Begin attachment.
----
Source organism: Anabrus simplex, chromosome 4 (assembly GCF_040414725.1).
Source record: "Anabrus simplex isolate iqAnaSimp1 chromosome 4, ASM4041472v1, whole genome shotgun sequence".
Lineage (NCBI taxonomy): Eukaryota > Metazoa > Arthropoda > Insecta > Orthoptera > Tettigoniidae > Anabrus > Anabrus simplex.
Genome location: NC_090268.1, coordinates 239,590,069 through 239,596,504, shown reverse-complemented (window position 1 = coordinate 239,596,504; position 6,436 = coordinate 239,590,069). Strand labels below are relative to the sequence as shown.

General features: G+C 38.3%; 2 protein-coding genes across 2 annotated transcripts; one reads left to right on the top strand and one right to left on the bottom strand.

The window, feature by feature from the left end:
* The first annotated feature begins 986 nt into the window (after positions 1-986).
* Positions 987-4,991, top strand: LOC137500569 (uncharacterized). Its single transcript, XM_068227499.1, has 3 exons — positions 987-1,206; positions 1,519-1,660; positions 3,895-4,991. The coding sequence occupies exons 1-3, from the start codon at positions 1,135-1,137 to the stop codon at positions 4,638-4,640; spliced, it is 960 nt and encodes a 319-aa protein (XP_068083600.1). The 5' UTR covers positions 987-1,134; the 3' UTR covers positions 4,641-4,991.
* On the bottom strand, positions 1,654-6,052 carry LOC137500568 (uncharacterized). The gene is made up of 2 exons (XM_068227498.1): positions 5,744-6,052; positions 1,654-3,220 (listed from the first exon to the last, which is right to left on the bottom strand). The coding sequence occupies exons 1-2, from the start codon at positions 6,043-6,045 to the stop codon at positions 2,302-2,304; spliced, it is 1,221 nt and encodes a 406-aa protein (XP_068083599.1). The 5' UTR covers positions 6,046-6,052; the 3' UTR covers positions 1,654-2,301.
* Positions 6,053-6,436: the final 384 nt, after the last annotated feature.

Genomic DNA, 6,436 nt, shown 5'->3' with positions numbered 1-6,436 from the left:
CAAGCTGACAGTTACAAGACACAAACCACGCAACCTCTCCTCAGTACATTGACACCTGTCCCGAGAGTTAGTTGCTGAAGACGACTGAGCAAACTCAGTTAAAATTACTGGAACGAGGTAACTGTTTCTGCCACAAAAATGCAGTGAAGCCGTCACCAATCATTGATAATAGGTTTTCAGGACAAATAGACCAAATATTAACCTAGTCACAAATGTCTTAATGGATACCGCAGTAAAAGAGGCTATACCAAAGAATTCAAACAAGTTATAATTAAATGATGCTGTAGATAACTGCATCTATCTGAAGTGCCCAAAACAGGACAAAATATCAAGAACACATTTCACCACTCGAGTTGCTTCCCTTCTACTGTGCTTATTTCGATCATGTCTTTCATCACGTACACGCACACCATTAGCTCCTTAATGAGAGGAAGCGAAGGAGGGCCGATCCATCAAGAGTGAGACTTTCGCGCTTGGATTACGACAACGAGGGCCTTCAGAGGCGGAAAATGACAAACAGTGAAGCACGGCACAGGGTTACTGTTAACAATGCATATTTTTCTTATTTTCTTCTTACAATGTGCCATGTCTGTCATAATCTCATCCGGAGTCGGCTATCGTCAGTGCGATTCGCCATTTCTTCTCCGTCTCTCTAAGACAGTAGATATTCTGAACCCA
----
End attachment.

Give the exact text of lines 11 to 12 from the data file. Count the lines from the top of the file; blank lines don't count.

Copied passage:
Genomic DNA, 6,436 nt, shown 5'->3' with positions numbered 1-6,436 from the left:
CAAGCTGACAGTTACAAGACACAAACCACGCAACCTCTCCTCAGTACATTGACACCTGTCCCGAGAGTTAGTTGCTGAAGACGACTGAGCAAACTCAGTTAAAATTACTGGAACGAGGTAACTGTTTCTGCCACAAAAATGCAGTGAAGCCGTCACCAATCATTGATAATAGGTTTTCAGGACAAATAGACCAAATATTAACCTAGTCACAAATGTCTTAATGGATACCGCAGTAAAAGAGGCTATACCAAAGAATTCAAACAAGTTATAATTAAATGATGCTGTAGATAACTGCATCTATCTGAAGTGCCCAAAACAGGACAAAATATCAAGAACACATTTCACCACTCGAGTTGCTTCCCTTCTACTGTGCTTATTTCGATCATGTCTTTCATCACGTACACGCACACCATTAGCTCCTTAATGAGAGGAAGCGAAGGAGGGCCGATCCATCAAGAGTGAGACTTTCGCGCTTGGATTACGACAACGAGGGCCTTCAGAGGCGGAAAATGACAAACAGTGAAGCACGGCACAGGGTTACTGTTAACAATGCATATTTTTCTTATTTTCTTCTTACAATGTGCCATGTCTGTCATAATCTCATCCGGAGTCGGCTATCGTCAGTGCGATTCGCCATTTCTTCTCCGTCTCTCTAAGACAGTAGATATTCTGAACCCA